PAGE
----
Her case highlighted the cause of women's rights in Saudi Arabia, where several women fleeing abuse by their families have been caught trying to seek asylum overseas in recent years and returned home.
The office of the Canadian foreign minister, however, said that it can not confirm that the Saudi teen was granted asylum in Canada.
A Saudi woman who fled her family, claiming fear for her life, and used social media to amplify her calls for safe haven was granted asylum by Canada on Friday, an official in Thailand said.
A spokesman for Canada's foreign minister said he could not confirm she was coming to Canada.
She said she escaped by boarding a flight from Kuwait while there with her family.
"I want life. I want to be independent", she said.
The attention prompted Thai immigration authorities to reverse their earlier decision to send her back to Saudi Arabia. "This is part of a long tradition of Canada engaging constructively and positively in the world and working with our partners, allies and with the United Nations".
Alqunun's appeal for refugee status also underscored the severe restrictions that women in Saudi Arabia face. "We wish Ms Al-Qunun all the best for her future in Canada".
Qunun and her supporters drew global attention to her case through a social media campaign launched mostly on Twitter.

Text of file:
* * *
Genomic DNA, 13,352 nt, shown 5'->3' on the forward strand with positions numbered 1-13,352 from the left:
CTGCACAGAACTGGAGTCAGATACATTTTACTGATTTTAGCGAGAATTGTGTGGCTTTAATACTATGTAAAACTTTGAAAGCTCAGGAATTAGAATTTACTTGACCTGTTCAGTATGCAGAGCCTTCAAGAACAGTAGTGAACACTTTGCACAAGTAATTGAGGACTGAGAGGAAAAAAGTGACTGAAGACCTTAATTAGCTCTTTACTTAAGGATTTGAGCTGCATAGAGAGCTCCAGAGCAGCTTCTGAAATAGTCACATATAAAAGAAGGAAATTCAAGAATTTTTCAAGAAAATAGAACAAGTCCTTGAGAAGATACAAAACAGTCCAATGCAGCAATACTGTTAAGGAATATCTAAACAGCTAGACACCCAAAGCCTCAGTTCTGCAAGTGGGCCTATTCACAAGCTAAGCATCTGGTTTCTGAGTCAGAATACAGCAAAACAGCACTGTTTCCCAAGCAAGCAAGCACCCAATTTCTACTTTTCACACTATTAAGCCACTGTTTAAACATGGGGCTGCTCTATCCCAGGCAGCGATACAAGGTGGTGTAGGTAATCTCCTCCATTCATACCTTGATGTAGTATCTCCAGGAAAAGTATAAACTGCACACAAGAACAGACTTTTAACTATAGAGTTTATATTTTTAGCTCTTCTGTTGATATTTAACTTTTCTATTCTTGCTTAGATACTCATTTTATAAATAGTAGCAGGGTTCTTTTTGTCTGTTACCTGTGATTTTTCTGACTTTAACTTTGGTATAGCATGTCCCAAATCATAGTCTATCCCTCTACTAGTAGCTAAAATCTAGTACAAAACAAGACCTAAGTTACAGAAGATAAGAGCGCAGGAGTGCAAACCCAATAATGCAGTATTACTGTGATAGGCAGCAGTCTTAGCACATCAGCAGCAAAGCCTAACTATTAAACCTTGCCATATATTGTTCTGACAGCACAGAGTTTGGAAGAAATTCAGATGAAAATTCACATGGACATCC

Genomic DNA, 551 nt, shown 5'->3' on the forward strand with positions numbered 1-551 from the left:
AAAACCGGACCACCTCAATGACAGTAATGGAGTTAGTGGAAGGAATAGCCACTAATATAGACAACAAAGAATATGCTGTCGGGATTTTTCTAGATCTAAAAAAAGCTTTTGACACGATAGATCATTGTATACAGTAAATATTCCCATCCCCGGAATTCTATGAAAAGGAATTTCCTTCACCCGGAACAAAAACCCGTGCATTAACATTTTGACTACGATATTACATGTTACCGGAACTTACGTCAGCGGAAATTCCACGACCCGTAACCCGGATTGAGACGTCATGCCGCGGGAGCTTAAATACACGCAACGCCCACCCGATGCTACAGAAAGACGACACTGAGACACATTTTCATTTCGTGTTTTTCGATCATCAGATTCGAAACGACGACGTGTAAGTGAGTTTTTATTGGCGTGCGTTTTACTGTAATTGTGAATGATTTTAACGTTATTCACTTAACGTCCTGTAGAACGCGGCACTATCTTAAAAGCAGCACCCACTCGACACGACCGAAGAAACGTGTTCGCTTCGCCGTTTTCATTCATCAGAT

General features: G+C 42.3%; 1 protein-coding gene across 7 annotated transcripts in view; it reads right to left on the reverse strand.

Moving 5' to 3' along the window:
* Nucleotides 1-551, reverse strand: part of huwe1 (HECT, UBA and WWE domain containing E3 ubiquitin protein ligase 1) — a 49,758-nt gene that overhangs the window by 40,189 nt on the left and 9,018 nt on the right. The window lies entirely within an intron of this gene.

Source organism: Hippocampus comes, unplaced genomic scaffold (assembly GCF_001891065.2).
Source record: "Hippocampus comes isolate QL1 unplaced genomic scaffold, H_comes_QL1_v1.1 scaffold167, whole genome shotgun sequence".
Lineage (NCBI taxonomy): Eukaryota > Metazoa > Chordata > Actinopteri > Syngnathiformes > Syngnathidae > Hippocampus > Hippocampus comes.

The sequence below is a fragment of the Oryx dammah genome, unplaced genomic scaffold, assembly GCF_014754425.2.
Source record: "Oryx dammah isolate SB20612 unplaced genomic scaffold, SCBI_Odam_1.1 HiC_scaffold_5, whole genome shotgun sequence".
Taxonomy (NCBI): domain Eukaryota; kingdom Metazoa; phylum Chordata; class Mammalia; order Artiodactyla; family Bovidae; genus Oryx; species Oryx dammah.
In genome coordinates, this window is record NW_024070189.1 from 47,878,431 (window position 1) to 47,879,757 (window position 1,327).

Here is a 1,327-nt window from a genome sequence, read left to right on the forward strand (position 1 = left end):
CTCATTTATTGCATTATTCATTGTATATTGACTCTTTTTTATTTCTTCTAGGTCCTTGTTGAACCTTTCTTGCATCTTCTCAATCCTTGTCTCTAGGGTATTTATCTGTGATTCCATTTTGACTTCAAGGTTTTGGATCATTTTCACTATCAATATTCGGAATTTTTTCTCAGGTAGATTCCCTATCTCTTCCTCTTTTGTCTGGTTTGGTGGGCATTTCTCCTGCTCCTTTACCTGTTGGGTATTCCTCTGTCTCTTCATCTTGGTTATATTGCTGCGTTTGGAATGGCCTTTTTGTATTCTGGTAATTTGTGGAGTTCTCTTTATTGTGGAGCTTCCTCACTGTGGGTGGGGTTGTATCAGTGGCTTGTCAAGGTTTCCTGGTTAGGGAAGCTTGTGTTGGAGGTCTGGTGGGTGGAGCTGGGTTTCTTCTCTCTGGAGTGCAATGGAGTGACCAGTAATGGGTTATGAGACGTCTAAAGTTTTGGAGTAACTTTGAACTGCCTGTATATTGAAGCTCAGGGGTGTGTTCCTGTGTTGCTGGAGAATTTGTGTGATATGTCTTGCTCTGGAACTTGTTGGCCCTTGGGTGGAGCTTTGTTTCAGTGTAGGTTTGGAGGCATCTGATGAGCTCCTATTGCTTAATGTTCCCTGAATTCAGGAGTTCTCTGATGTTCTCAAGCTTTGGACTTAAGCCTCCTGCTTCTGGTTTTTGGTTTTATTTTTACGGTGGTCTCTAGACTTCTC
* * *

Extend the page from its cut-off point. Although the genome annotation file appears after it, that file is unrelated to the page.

Rahaf said she was pleading for protection not only from Australia but also from Canada, the USA or the United Kingdom, if they were willing to take her.
In response to the media campaign, Thai authorities allowed Qunun access to the UNHCR and did not deport her to Kuwait. The UNHCR granted her refugee status, and Australia's Department of Home Affairs told NPR that Australia would "consider this referral [for refugee resettlement] in the usual way, as it does with all UNHCR referrals".
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"Canada has been unequivocal that we will always stand up for human rights, and women's rights around the world", the prime minster said.
By Friday, Alqunun had closed down her Twitter account.
The agency credits the Canadian federal government for arranging her travel, and says her plight gives a glimpse into the precarious situation of millions of refugees worldwide.
Trudeau brushed aside suggestions that the move might complicate already strained relations with Saudi Arabia, while the organization Human Rights Watch praised Canada for acting swiftly to provide sanctuary to a vulnerable young woman.
The UNHCR welcomed Canada's decision and also acknowledged Thailand had given Qunun temporary refuge.
"She's just been receiving a lot of death threats", McNeill wrote, adding that Alqunun would be back on Twitter after a "short break".
"When the United Nations made a request of us that we grant Miss Alqunun's asylum, we accepted", said Trudeau after Australia too said it might offer sanctuary.
"Once again we are seeing the abusive influence of Saudi authorities overseas as they seek to forcibly return Saudi women fleeing mistreatment and violence by their families", said Page.
Hakparn, the Thai immigration official, said Qunun had continued to refuse to meet with her father and brother before leaving Thailand.
Still Tamara Wood, a lecturer in forced migration at the University of New South Wales, said the speed with which her case is being treated appears quick, but "not unprecedented".